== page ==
Dominique Paul’s artistic process and trajectory are presented through videos and still images in Gallery III. The artist engages with the habitat through which she communicates with the passersby, wearing interactive structures combining recycled materials and technologies. These structures address social and environmental issues: from rising sea levels, income inequalities, gentrification in marginalized communities to air quality injustice. The artist performs on walks by representing the “mutant” symbol of the various calamities affecting the present century.
With the Air Quality wearable, real-time data (the quantity of small particles) is being measured by a portable device while the Air Quality Index color code associated with the measurement is displayed on the wearable structure. After extensive research she discovered the Air Beam which displays the number of small particles in the air (PPM 2.5). The artist walks in the public space capturing the passersby attention through the lit structure. The participatory viewing begins with the interaction between the viewer and the artist as she explains the data and meaning associated with the color of the lights. This approach leads the viewer to relate to the issue from their lived experience such as Asthma and motivates them to share their personal story. Consequently, the air quality dress may raise the awareness to the connection between air quality and health issues.
The color-coded wearable art structures displaying the data provides a twofold interaction: enabling the data gathered from the artist’s location to be visible to the viewer and engaging with the viewer to discuss the displayed data. This is a unique way of visualizing data, engaging the body with technology to perform in the public realm.
Made with a multitude of recycled stuffed toys stuck to each other, as if all the animals on the Earth had become one organism, reintroducing animals in decline into the urban environment. Humor is not absent from this Marie-Antoinette-like configuration: extravagant and colorful, it spills through the imagination of all who see it.
The Wearable structure represents the statistics of Wildlife Populations (WWF) in South America which experienced a loss of 84% of its land animal represented by the number of stuffed toys on the dress (Only 16% are still alive and is represents by the number on the head of the dress). The Animal Population Decline structure represents a visual warning that animals are not the only ones in decline, thus signifying the decline of civilization. The performance took place in the South Bronx borough of New York City.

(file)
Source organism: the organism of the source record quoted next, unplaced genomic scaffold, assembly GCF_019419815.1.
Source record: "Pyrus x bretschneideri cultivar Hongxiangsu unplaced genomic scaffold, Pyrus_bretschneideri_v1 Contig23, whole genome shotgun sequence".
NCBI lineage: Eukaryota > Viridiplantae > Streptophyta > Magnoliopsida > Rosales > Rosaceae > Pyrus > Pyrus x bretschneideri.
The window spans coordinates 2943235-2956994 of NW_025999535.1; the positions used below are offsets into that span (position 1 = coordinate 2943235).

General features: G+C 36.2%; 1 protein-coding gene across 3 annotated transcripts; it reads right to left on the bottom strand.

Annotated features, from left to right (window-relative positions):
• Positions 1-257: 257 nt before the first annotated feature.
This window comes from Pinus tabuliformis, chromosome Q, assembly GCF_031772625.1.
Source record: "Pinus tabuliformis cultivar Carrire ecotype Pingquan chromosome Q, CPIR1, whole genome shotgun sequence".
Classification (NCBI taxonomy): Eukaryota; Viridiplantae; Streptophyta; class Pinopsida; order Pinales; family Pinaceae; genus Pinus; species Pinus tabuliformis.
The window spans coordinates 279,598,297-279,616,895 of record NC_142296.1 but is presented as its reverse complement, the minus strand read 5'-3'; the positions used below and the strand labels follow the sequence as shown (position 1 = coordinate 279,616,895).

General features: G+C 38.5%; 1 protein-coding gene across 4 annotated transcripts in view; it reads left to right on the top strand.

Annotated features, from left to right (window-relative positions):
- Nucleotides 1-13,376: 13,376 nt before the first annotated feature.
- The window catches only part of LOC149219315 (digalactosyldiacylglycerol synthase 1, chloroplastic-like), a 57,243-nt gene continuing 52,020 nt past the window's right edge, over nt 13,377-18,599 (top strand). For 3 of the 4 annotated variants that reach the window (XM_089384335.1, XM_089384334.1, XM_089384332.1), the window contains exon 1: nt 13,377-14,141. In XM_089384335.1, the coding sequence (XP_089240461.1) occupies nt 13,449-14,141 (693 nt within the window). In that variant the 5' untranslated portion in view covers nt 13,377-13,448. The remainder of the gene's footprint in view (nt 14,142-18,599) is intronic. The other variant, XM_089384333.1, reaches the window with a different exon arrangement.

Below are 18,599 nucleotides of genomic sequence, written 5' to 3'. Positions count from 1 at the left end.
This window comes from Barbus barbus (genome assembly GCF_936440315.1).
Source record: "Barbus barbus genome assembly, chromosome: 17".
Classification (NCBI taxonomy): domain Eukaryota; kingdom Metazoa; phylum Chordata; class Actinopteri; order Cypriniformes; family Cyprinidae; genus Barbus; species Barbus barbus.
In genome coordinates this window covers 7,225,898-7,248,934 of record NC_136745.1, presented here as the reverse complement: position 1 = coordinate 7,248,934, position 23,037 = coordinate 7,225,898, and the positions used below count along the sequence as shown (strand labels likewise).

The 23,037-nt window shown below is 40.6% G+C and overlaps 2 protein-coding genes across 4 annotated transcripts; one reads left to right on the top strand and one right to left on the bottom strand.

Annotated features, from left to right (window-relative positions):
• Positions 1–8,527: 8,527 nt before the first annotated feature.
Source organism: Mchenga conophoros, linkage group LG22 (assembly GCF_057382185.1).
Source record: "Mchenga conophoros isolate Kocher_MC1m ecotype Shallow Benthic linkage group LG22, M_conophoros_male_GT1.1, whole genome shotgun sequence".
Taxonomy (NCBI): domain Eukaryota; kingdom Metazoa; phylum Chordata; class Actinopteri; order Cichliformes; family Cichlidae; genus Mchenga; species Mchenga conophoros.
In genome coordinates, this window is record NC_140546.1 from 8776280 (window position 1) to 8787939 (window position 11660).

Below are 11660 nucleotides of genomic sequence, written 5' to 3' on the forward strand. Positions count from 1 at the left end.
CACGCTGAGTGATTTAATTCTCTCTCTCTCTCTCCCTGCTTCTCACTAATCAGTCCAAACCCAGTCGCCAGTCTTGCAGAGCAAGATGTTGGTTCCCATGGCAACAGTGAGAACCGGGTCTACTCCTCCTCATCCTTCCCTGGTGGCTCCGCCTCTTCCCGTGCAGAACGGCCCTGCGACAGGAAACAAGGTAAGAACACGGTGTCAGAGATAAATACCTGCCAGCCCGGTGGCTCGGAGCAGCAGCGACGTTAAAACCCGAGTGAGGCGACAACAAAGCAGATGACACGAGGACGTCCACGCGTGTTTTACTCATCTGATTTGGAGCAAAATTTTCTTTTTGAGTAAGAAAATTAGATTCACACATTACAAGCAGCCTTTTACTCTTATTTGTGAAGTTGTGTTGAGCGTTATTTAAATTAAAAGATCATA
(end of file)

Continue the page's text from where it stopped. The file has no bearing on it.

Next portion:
Documentary: Animal Population Decline in Québec: The Process (8’ minutes, 40’’)
ART VIDEO: 2 Animal Population Decline, Spoken Word 8 minutes 50”
150 Animal Species at Risk in Québec: Still images of the Jacques-Rousseau secondary school students in endangered species handmade costumes.
This artistic performance raises public awareness of the decline in biodiversity by means of spoken word poetry. In collaboration with the artist 150 students in the arts program of the Jacques-Rousseau secondary school created a structure for embodying the 150 endangered or vulnerable animal species in Québec.
In a civic act to raise awareness to the causes of the declining populations of birds, insects, mammals and other species, the students speak out about the issues precipitating the decline in animal populations. The spoken word poems are recited to the rhythm of the Brazilian percussion group musicians Ritmistas Mtl. A North-South connection is created between the boreal and Amazon forests, two great sites suffering from alarming deforestation. There is still time to preserve them and to restore their habitats.
Photographers Margot Dejeux, Liana Paré and Dominique Paul.
Arthropods are distinguished by a cuticular exoskeleton, secreted by an underlying layer of epidermal cells. The Migrations of the Arthropods continues Pauls’ preoccupation with insects from the work of the past decade but she adds a layer of purpose, proposing an imaginary strategy to better adapt to climate change. Paul transforms herself into an insect by building an exoskeleton made of plastic bottles and containers, referencing the resilience of some insects’ species and their ability to thrive in extreme climate.